Right: picture of George Washington, made possible  from sccoec.edublogs.org.

 The British Monarchy and King George III’s perspective goes something like this:
      • “I don’t care if you live in America, Russia, Jamaica, or on Mars.  It makes no difference.  The British Monarchy and I, own you … the Patriots.
      • We will tax you heavily, you will pay dearly.
      • We will take what we want, when we want.
      • You will fear us because we are so powerful, you will be thankful to be servants of the British Monarchy.
      • You will LIKE it, you will not complain.  You will be silent, say nothing.
      • This is the way it is, this is the way it will always be.”

The Patriots’ perspective is, as you might imagine, quite different from that of King George III’s.  Picture yourself sitting with King George III.  The discussion might go something like this:

  • “Your Majesty … Let me stop there and confess my confusion.  This wordmajesty” means dignity, and grandeur, supreme greatness.  And then, there is you: a “majesty“; a little man, a large amount of greed, and an addict’s desire for control and respect; but you will not give freedom, and you will not give respect.
  • Anyway, Georgie, that’s not why I came.  There has been a misunderstanding.  You and your people have expressed that we will LIKEyour oppression and tyranny and excessive taxation; that we will be thankful for our servitude to the British Monarchy; that we will not speak; that we will accept this as it is, and as it will always be.  
  • Here is the truth:  we do not like “it”, and never will.  We will not settle for this. We will not take this lying down.  George, we have made efforts to work this out with you and your people.  But it looks like you want a war.  If it is a war you want, it is a war you will get.   I’ll close with this, sir.  Read my lips, I know I do not speak very loud:

WE … ARE NOT … VICTIMS.

WE ARE MORE THAN CONQUERORS.

In 1775, British troops marched into Lexington and Concord with two objectives:

        1. To seize the armory of the Patriots: their ammunition, artillery, and supplies;

        2. To capture two Patriot leaders, John Adams and John Hancock.

The British failed with both objectives, thanks to an American spy ring, successful in obtaining  invaluable intelligence data: the British plans to march into Lexington and Concord, and their objectives.  The Patriots moved their armory / supplies ahead of time to a safe place; and  the Patriots moved John Adams and John Hancock to locations where the British would never find them.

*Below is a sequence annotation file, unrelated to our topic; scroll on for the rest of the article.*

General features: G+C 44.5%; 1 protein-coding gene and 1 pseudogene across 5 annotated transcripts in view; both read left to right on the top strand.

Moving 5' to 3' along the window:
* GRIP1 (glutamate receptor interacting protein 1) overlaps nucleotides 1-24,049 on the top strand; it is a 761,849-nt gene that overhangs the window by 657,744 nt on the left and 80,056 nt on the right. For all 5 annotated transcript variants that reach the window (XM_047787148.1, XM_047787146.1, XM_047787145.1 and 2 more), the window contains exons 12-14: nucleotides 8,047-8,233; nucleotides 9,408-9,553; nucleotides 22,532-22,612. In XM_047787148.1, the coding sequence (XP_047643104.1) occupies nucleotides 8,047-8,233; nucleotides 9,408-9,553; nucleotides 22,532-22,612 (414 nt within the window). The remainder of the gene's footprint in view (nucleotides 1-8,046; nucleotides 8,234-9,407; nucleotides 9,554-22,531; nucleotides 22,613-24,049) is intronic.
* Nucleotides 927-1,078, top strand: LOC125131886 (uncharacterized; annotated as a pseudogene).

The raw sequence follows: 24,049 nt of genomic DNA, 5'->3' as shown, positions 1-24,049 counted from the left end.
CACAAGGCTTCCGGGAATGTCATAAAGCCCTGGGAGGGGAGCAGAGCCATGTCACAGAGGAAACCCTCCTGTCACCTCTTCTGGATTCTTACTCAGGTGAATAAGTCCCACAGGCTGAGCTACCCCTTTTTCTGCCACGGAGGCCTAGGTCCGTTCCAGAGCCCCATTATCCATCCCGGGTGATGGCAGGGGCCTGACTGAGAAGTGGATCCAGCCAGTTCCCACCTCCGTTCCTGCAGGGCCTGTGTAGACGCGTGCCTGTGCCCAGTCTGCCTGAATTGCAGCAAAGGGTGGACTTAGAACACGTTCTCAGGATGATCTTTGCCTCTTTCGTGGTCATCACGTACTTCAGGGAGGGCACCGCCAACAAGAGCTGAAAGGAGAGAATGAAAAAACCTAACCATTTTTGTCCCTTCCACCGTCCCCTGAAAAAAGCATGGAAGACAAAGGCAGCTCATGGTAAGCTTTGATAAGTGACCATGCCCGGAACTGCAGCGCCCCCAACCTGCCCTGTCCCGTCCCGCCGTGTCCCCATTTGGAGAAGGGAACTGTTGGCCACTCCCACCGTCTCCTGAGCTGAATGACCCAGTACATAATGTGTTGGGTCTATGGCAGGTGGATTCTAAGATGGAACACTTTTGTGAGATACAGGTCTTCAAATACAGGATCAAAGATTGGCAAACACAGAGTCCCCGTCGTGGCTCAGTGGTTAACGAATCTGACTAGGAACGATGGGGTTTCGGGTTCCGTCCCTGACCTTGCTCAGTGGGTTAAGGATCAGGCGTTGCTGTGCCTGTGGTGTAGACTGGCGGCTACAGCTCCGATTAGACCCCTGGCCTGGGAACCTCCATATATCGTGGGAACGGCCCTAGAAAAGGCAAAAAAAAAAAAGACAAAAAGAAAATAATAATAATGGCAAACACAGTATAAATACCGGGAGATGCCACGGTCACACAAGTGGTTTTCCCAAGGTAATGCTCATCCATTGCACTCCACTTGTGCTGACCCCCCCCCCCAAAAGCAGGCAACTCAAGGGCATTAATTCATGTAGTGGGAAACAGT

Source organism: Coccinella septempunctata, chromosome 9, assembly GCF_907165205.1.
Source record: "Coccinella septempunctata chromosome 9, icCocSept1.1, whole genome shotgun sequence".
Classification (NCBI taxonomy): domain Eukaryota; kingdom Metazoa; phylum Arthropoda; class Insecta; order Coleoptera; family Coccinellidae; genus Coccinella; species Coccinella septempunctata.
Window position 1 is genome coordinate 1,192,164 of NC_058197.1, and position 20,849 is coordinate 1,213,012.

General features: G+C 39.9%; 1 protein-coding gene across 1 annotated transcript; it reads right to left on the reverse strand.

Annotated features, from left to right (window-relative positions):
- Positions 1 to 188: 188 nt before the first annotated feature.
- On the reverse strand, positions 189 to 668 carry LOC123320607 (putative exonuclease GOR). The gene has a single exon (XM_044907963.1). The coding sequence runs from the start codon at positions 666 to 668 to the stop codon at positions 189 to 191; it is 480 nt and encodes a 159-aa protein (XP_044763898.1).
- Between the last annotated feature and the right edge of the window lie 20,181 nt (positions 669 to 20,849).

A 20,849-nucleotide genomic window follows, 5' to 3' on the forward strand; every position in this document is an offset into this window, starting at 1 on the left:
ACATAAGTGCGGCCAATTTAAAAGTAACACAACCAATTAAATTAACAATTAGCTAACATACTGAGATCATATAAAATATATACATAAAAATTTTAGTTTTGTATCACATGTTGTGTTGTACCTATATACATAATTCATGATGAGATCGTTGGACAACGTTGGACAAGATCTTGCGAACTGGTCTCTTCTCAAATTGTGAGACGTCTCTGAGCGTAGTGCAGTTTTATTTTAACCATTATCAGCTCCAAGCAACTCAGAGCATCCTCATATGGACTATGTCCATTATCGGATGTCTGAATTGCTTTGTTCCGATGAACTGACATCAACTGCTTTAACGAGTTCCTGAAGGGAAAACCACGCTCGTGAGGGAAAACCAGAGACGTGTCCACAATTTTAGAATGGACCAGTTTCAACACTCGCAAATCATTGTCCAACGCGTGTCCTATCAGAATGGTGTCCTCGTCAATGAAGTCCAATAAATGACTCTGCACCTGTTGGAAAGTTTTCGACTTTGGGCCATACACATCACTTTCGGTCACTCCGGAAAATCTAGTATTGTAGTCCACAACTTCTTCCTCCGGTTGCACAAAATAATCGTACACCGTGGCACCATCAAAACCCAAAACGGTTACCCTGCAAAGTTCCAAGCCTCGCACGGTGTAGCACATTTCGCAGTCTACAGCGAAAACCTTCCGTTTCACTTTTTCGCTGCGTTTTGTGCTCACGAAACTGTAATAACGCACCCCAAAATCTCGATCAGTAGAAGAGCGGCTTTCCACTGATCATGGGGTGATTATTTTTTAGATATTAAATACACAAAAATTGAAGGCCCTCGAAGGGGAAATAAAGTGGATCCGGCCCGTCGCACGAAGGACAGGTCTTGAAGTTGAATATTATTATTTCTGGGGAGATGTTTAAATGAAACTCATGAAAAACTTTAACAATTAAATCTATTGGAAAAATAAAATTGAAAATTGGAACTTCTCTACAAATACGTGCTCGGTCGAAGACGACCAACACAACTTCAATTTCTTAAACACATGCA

Below:General. Gage, Commander of the British Army and Military Governor of Massachusetts, from www.landofthebrave.info.

File:Thomas Gage John Singleton Copley.jpegThere is a rumor . . .

that the intelligence data came from Mrs. Thomas Gage, the wife of the General Thomas Gage, Commander of the British Army and Military Governor of Massachusetts.

Mrs. Thomas Gage - John Singleton CopleyTrue, all sources indicate that this was never proven.  However, General Gage sent his wife away, back to England in 1775, shortly after the battles at Lexington and Concord.   
Mrs. Gage, wife of General Thomas Gage, from

April 19th of 1775.

British troops marched into Lexington and Concord.  A 500 man militia of Patriots were waiting, armed and very much pumped up.  The Patriots gave the British a run for their money: key word “run“.  They retreated all the way back to Boston.  These two battles, Lexington and Concord, marked the beginning of the American Revolutionary War.  It was a long, and ugly, war.  The Patriots did not win every battle.  But they did win the war.  

This is a good perspective: we will lose some battles; but we will win the war. We are called to fight with honor, for what is good.  We are called out to live with passion and vision, even when the cards are stacked against us.  We have an opportunity to leave behind us a powerful legacy.

This is the end of Part 1